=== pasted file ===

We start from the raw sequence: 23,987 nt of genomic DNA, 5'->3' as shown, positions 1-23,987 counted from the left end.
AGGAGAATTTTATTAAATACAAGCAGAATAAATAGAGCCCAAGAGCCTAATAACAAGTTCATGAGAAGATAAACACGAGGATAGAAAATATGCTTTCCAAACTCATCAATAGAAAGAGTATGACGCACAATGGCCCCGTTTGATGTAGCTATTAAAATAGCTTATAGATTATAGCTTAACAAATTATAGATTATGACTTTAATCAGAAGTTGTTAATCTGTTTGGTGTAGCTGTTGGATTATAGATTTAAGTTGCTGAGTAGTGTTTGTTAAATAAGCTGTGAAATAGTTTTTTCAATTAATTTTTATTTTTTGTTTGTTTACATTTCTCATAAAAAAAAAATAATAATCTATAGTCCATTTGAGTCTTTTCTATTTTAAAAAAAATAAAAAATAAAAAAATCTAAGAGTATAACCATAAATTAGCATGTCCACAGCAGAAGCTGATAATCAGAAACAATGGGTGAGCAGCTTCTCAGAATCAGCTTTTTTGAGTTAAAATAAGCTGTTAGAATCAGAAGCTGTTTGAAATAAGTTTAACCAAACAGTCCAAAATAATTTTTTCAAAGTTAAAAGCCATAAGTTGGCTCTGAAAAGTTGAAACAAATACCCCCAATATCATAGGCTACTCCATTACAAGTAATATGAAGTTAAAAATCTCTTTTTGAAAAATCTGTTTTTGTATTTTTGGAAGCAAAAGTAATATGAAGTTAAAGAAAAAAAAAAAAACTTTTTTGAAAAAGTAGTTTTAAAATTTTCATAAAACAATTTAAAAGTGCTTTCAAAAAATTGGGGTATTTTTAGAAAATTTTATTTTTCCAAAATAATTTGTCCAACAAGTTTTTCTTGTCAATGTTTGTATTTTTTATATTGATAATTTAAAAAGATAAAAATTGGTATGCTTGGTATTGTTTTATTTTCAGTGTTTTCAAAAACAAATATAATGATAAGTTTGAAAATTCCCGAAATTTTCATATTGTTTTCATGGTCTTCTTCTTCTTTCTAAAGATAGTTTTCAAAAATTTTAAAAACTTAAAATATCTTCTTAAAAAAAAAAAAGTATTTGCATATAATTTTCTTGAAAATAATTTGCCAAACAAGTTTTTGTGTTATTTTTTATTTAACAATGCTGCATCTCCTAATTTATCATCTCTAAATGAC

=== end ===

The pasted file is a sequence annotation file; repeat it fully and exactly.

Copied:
We start from the raw sequence: 23,987 nt of genomic DNA, 5'->3' as shown, positions 1-23,987 counted from the left end.
AGGAGAATTTTATTAAATACAAGCAGAATAAATAGAGCCCAAGAGCCTAATAACAAGTTCATGAGAAGATAAACACGAGGATAGAAAATATGCTTTCCAAACTCATCAATAGAAAGAGTATGACGCACAATGGCCCCGTTTGATGTAGCTATTAAAATAGCTTATAGATTATAGCTTAACAAATTATAGATTATGACTTTAATCAGAAGTTGTTAATCTGTTTGGTGTAGCTGTTGGATTATAGATTTAAGTTGCTGAGTAGTGTTTGTTAAATAAGCTGTGAAATAGTTTTTTCAATTAATTTTTATTTTTTGTTTGTTTACATTTCTCATAAAAAAAAAATAATAATCTATAGTCCATTTGAGTCTTTTCTATTTTAAAAAAAATAAAAAATAAAAAAATCTAAGAGTATAACCATAAATTAGCATGTCCACAGCAGAAGCTGATAATCAGAAACAATGGGTGAGCAGCTTCTCAGAATCAGCTTTTTTGAGTTAAAATAAGCTGTTAGAATCAGAAGCTGTTTGAAATAAGTTTAACCAAACAGTCCAAAATAATTTTTTCAAAGTTAAAAGCCATAAGTTGGCTCTGAAAAGTTGAAACAAATACCCCCAATATCATAGGCTACTCCATTACAAGTAATATGAAGTTAAAAATCTCTTTTTGAAAAATCTGTTTTTGTATTTTTGGAAGCAAAAGTAATATGAAGTTAAAGAAAAAAAAAAAAACTTTTTTGAAAAAGTAGTTTTAAAATTTTCATAAAACAATTTAAAAGTGCTTTCAAAAAATTGGGGTATTTTTAGAAAATTTTATTTTTCCAAAATAATTTGTCCAACAAGTTTTTCTTGTCAATGTTTGTATTTTTTATATTGATAATTTAAAAAGATAAAAATTGGTATGCTTGGTATTGTTTTATTTTCAGTGTTTTCAAAAACAAATATAATGATAAGTTTGAAAATTCCCGAAATTTTCATATTGTTTTCATGGTCTTCTTCTTCTTTCTAAAGATAGTTTTCAAAAATTTTAAAAACTTAAAATATCTTCTTAAAAAAAAAAAAGTATTTGCATATAATTTTCTTGAAAATAATTTGCCAAACAAGTTTTTGTGTTATTTTTTATTTAACAATGCTGCATCTCCTAATTTATCATCTCTAAATGAC